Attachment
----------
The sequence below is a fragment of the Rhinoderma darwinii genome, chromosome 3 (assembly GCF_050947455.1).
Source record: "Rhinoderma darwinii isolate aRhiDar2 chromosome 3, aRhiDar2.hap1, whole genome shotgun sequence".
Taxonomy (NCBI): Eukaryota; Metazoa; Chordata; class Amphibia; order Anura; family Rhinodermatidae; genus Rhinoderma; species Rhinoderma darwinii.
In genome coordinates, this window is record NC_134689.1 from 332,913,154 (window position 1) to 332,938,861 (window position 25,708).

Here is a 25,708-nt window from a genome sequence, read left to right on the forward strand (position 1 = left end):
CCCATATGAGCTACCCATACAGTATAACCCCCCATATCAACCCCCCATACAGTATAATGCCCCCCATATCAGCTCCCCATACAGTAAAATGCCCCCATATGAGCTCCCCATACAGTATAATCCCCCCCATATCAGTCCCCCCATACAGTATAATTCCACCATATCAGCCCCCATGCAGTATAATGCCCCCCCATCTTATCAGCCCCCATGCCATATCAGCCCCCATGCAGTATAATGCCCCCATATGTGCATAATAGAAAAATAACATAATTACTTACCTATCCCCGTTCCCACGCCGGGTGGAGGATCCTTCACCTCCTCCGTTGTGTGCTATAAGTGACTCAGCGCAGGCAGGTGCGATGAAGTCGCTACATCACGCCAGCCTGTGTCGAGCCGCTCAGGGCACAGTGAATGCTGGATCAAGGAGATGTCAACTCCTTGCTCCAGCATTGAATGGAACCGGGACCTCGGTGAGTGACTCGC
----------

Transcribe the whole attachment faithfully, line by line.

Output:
The sequence below is a fragment of the Rhinoderma darwinii genome, chromosome 3 (assembly GCF_050947455.1).
Source record: "Rhinoderma darwinii isolate aRhiDar2 chromosome 3, aRhiDar2.hap1, whole genome shotgun sequence".
Taxonomy (NCBI): Eukaryota; Metazoa; Chordata; class Amphibia; order Anura; family Rhinodermatidae; genus Rhinoderma; species Rhinoderma darwinii.
In genome coordinates, this window is record NC_134689.1 from 332,913,154 (window position 1) to 332,938,861 (window position 25,708).

Here is a 25,708-nt window from a genome sequence, read left to right on the forward strand (position 1 = left end):
CCCATATGAGCTACCCATACAGTATAACCCCCCATATCAACCCCCCATACAGTATAATGCCCCCCATATCAGCTCCCCATACAGTAAAATGCCCCCATATGAGCTCCCCATACAGTATAATCCCCCCCATATCAGTCCCCCCATACAGTATAATTCCACCATATCAGCCCCCATGCAGTATAATGCCCCCCCATCTTATCAGCCCCCATGCCATATCAGCCCCCATGCAGTATAATGCCCCCATATGTGCATAATAGAAAAATAACATAATTACTTACCTATCCCCGTTCCCACGCCGGGTGGAGGATCCTTCACCTCCTCCGTTGTGTGCTATAAGTGACTCAGCGCAGGCAGGTGCGATGAAGTCGCTACATCACGCCAGCCTGTGTCGAGCCGCTCAGGGCACAGTGAATGCTGGATCAAGGAGATGTCAACTCCTTGCTCCAGCATTGAATGGAACCGGGACCTCGGTGAGTGACTCGC